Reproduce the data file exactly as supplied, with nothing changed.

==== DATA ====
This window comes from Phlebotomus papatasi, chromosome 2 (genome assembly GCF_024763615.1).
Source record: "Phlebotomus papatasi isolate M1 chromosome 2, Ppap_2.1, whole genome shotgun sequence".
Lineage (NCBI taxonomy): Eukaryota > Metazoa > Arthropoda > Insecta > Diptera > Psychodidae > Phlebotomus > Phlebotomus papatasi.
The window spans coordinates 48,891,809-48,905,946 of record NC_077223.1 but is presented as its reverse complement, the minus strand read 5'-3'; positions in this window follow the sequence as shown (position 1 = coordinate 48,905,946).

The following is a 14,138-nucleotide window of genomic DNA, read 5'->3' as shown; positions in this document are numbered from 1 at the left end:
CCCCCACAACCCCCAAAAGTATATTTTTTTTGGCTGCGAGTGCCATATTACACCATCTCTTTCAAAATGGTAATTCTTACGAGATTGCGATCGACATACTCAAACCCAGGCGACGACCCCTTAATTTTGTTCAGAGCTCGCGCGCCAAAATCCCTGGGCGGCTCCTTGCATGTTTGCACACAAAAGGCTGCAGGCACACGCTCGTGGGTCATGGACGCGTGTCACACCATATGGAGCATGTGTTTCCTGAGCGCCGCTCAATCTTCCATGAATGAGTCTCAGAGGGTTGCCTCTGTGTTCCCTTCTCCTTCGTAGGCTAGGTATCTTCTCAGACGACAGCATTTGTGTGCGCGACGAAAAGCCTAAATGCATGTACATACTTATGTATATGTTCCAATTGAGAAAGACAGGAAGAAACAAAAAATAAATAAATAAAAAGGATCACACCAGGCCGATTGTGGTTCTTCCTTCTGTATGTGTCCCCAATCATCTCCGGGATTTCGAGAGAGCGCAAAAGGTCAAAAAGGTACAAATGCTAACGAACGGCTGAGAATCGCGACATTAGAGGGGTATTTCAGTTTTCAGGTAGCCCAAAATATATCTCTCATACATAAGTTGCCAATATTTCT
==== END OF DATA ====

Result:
This window comes from Phlebotomus papatasi, chromosome 2 (genome assembly GCF_024763615.1).
Source record: "Phlebotomus papatasi isolate M1 chromosome 2, Ppap_2.1, whole genome shotgun sequence".
Lineage (NCBI taxonomy): Eukaryota > Metazoa > Arthropoda > Insecta > Diptera > Psychodidae > Phlebotomus > Phlebotomus papatasi.
The window spans coordinates 48,891,809-48,905,946 of record NC_077223.1 but is presented as its reverse complement, the minus strand read 5'-3'; positions in this window follow the sequence as shown (position 1 = coordinate 48,905,946).

The following is a 14,138-nucleotide window of genomic DNA, read 5'->3' as shown; positions in this document are numbered from 1 at the left end:
CCCCCACAACCCCCAAAAGTATATTTTTTTTGGCTGCGAGTGCCATATTACACCATCTCTTTCAAAATGGTAATTCTTACGAGATTGCGATCGACATACTCAAACCCAGGCGACGACCCCTTAATTTTGTTCAGAGCTCGCGCGCCAAAATCCCTGGGCGGCTCCTTGCATGTTTGCACACAAAAGGCTGCAGGCACACGCTCGTGGGTCATGGACGCGTGTCACACCATATGGAGCATGTGTTTCCTGAGCGCCGCTCAATCTTCCATGAATGAGTCTCAGAGGGTTGCCTCTGTGTTCCCTTCTCCTTCGTAGGCTAGGTATCTTCTCAGACGACAGCATTTGTGTGCGCGACGAAAAGCCTAAATGCATGTACATACTTATGTATATGTTCCAATTGAGAAAGACAGGAAGAAACAAAAAATAAATAAATAAAAAGGATCACACCAGGCCGATTGTGGTTCTTCCTTCTGTATGTGTCCCCAATCATCTCCGGGATTTCGAGAGAGCGCAAAAGGTCAAAAAGGTACAAATGCTAACGAACGGCTGAGAATCGCGACATTAGAGGGGTATTTCAGTTTTCAGGTAGCCCAAAATATATCTCTCATACATAAGTTGCCAATATTTCT